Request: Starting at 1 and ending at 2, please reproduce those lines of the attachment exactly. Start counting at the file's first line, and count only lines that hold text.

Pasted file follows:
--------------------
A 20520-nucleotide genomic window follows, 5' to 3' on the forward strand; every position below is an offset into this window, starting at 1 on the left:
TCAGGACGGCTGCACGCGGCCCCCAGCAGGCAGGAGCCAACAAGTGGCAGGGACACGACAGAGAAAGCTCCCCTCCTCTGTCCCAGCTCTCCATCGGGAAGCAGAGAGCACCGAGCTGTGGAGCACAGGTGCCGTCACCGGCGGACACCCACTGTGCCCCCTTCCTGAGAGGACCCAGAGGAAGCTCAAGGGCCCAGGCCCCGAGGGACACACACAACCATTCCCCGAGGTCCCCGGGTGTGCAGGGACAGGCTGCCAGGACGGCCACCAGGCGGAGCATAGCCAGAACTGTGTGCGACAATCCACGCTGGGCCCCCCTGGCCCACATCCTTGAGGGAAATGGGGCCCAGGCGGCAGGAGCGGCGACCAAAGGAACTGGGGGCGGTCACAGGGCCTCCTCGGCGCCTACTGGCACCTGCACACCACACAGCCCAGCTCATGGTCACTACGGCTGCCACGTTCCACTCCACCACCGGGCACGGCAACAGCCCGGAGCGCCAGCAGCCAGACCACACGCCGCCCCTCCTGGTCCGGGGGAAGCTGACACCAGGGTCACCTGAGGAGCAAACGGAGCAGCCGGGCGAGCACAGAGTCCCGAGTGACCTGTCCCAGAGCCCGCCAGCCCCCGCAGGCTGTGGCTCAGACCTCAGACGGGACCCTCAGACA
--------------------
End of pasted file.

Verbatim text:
A 20520-nucleotide genomic window follows, 5' to 3' on the forward strand; every position below is an offset into this window, starting at 1 on the left:
TCAGGACGGCTGCACGCGGCCCCCAGCAGGCAGGAGCCAACAAGTGGCAGGGACACGACAGAGAAAGCTCCCCTCCTCTGTCCCAGCTCTCCATCGGGAAGCAGAGAGCACCGAGCTGTGGAGCACAGGTGCCGTCACCGGCGGACACCCACTGTGCCCCCTTCCTGAGAGGACCCAGAGGAAGCTCAAGGGCCCAGGCCCCGAGGGACACACACAACCATTCCCCGAGGTCCCCGGGTGTGCAGGGACAGGCTGCCAGGACGGCCACCAGGCGGAGCATAGCCAGAACTGTGTGCGACAATCCACGCTGGGCCCCCCTGGCCCACATCCTTGAGGGAAATGGGGCCCAGGCGGCAGGAGCGGCGACCAAAGGAACTGGGGGCGGTCACAGGGCCTCCTCGGCGCCTACTGGCACCTGCACACCACACAGCCCAGCTCATGGTCACTACGGCTGCCACGTTCCACTCCACCACCGGGCACGGCAACAGCCCGGAGCGCCAGCAGCCAGACCACACGCCGCCCCTCCTGGTCCGGGGGAAGCTGACACCAGGGTCACCTGAGGAGCAAACGGAGCAGCCGGGCGAGCACAGAGTCCCGAGTGACCTGTCCCAGAGCCCGCCAGCCCCCGCAGGCTGTGGCTCAGACCTCAGACGGGACCCTCAGACA